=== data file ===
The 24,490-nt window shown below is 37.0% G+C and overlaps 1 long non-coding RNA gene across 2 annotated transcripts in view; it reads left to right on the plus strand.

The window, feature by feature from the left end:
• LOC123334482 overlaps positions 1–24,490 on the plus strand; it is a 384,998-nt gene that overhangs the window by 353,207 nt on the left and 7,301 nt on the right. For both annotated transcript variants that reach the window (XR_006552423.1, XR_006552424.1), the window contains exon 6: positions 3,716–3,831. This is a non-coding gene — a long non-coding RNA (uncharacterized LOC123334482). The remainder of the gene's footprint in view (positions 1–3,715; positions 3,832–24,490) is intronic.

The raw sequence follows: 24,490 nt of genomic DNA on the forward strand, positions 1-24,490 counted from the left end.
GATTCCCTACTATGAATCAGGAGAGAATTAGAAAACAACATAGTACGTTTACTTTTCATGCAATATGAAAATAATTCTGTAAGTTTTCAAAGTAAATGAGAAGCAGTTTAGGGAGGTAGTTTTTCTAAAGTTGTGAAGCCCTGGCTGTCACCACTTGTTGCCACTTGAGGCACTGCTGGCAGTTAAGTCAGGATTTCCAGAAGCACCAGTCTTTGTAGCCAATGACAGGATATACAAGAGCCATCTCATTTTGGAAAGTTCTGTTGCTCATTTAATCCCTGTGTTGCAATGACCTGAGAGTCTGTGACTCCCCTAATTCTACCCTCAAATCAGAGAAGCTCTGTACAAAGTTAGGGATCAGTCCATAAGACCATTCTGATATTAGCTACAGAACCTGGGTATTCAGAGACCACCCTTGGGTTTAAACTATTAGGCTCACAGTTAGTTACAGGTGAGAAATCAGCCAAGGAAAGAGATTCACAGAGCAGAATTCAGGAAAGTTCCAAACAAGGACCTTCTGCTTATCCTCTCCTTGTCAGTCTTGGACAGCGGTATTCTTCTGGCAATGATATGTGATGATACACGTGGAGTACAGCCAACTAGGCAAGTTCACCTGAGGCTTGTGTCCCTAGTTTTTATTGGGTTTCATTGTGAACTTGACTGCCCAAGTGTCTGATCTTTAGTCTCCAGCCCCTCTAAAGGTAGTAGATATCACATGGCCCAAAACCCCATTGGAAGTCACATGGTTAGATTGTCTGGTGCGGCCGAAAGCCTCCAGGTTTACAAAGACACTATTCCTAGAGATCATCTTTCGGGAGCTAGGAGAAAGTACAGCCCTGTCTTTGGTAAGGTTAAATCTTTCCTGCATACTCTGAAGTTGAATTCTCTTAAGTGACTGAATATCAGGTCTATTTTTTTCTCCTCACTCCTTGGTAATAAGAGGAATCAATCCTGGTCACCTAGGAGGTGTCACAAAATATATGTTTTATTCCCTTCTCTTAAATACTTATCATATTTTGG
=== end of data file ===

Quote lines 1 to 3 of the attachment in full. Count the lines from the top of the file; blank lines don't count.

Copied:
The 24,490-nt window shown below is 37.0% G+C and overlaps 1 long non-coding RNA gene across 2 annotated transcripts in view; it reads left to right on the plus strand.

The window, feature by feature from the left end:
• LOC123334482 overlaps positions 1–24,490 on the plus strand; it is a 384,998-nt gene that overhangs the window by 353,207 nt on the left and 7,301 nt on the right. For both annotated transcript variants that reach the window (XR_006552423.1, XR_006552424.1), the window contains exon 6: positions 3,716–3,831. This is a non-coding gene — a long non-coding RNA (uncharacterized LOC123334482). The remainder of the gene's footprint in view (positions 1–3,715; positions 3,832–24,490) is intronic.